|Authors: ||M.H. Shintaku, H.L. Kimball, A.D. Brown, S.C. Miyasaka, S.B. Sim, S.M. Geib|
|Keywords: ||taro, leaf blight, oomycete, Hawaii, SNP, linkage, kalo|
One of the greatest threats to taro production is taro leaf blight (TLB) caused by the oomycete pathogen Phytophthora colocasiae. Therefore, one of the primary selection criteria for the University of Hawaii (UH) taro breeding program is TLB resistance.
Some cultivars from Palau, Micronesia and other locations exhibit good field resistance to TLB, and they have been incorporated into the UH breeding program.
We recently evaluated several thousand plants resulting from 27 crosses for TLB resistance, using an excised leaf disc assay.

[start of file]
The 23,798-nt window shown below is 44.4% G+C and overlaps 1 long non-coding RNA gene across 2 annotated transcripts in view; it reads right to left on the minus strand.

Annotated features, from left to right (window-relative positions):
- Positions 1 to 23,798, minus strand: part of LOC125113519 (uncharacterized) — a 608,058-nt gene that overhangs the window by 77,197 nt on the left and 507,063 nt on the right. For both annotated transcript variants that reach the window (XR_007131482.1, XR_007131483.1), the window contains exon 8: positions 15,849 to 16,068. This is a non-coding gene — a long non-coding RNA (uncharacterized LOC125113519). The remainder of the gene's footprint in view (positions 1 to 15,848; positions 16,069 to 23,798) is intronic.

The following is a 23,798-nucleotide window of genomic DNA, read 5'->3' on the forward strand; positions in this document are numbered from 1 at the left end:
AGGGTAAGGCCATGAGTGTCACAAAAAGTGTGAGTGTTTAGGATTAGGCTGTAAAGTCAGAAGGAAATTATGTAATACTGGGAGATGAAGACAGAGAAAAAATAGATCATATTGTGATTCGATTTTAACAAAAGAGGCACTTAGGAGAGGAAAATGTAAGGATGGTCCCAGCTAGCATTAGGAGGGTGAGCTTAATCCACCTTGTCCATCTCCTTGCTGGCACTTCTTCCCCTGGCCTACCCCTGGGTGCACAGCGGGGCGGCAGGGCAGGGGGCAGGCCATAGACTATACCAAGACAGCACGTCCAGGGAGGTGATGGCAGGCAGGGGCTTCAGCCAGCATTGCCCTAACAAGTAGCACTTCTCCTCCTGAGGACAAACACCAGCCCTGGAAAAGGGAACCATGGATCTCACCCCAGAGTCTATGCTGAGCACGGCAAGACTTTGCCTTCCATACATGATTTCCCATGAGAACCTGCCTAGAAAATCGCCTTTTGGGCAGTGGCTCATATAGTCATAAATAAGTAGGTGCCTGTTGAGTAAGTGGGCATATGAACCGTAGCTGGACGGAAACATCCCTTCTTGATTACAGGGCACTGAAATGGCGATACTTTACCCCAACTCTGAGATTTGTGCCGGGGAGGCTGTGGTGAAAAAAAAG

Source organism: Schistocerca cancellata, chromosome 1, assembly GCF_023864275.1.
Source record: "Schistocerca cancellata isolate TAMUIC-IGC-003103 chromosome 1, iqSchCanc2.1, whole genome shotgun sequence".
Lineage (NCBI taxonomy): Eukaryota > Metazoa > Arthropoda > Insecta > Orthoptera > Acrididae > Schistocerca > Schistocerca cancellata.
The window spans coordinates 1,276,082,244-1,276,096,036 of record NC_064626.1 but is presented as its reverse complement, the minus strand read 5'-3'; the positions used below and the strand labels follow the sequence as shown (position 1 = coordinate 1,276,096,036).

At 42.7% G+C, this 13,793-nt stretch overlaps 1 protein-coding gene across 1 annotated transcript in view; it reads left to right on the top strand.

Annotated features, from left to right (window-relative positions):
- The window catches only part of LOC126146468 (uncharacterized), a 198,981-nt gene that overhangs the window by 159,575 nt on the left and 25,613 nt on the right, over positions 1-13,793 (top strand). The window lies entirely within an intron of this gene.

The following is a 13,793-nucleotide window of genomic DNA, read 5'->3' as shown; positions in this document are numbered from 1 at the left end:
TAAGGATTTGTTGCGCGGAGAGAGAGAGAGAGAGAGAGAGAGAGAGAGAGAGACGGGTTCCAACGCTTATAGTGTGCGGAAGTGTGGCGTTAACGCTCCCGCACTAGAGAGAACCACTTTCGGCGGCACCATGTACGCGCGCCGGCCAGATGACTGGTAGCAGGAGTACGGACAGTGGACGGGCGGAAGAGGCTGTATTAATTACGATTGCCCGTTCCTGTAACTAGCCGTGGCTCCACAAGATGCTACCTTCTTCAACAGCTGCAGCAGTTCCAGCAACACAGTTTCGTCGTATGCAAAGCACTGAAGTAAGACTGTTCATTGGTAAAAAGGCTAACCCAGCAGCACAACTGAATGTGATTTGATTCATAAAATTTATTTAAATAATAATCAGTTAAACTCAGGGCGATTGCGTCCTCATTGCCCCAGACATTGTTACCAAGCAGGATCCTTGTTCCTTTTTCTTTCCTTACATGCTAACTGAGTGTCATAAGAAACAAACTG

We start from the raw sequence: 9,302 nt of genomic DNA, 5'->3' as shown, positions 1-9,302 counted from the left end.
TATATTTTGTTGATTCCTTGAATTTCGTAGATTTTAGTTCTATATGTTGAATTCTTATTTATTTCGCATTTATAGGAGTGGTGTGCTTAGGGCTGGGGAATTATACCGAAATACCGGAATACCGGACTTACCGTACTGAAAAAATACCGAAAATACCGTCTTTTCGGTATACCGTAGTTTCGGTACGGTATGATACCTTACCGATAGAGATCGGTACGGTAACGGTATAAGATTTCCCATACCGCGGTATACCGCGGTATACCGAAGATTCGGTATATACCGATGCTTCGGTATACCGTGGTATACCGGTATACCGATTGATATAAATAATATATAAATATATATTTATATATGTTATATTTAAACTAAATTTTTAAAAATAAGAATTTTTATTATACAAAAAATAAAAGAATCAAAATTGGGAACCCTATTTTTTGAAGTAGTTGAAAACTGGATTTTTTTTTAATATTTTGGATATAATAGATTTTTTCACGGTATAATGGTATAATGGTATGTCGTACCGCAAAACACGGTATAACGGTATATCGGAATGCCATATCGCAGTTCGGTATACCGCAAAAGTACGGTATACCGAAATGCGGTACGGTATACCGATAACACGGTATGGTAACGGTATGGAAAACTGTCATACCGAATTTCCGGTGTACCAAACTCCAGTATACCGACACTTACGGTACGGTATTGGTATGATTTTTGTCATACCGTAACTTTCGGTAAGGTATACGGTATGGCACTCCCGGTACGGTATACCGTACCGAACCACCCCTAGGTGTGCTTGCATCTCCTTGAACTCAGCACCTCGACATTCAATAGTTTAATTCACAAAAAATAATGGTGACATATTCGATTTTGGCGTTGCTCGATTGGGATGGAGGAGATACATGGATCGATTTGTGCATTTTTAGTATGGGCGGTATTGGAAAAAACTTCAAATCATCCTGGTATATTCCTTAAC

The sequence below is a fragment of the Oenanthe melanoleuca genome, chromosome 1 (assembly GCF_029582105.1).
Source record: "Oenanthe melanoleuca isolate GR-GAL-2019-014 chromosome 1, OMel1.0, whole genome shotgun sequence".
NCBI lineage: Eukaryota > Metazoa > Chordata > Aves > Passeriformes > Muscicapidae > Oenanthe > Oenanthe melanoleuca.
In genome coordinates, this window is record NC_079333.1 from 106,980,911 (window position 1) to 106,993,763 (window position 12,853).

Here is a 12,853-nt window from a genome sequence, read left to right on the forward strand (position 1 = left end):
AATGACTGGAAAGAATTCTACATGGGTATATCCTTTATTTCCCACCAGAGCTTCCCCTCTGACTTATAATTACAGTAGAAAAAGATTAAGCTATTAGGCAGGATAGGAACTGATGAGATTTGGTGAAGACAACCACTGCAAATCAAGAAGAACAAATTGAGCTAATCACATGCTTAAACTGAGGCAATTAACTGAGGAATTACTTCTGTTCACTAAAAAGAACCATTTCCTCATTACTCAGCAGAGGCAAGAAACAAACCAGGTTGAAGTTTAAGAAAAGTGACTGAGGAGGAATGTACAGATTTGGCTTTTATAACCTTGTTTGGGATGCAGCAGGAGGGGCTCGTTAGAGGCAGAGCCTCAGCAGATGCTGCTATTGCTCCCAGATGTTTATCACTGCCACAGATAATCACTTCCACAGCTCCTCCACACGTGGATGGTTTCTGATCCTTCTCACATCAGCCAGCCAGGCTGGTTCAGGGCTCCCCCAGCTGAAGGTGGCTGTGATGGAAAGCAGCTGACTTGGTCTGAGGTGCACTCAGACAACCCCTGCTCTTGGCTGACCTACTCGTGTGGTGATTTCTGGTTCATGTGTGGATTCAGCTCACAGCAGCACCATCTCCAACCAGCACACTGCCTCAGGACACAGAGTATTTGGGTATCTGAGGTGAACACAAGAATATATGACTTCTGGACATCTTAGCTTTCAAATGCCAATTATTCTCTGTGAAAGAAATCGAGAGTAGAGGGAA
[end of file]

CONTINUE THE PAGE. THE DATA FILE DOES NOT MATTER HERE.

A cross between two hybrid cultivars '230'×'255' resulted in a number of progeny with a striking degree of resistance in this assay.
These progeny were much more resistant than either parent, and are seemingly immune to the pathogen.
Extracted DNAs from a selection of 48 resistant and 48 susceptible progeny from that cross, along with the parental cultivars '230' and '255', were subjected to genotyping by sequencing (GBS). We present a summary of our virulence assays, and a draft linkage map of taro, using the SNPRSQUOs obtained from GBS. The resistance phenotype described here is not inherited in a dominant manner and is likely a complex trait determined by more than one locus, as reflected in our QTL analysis of SNP linkage to TLB resistance.
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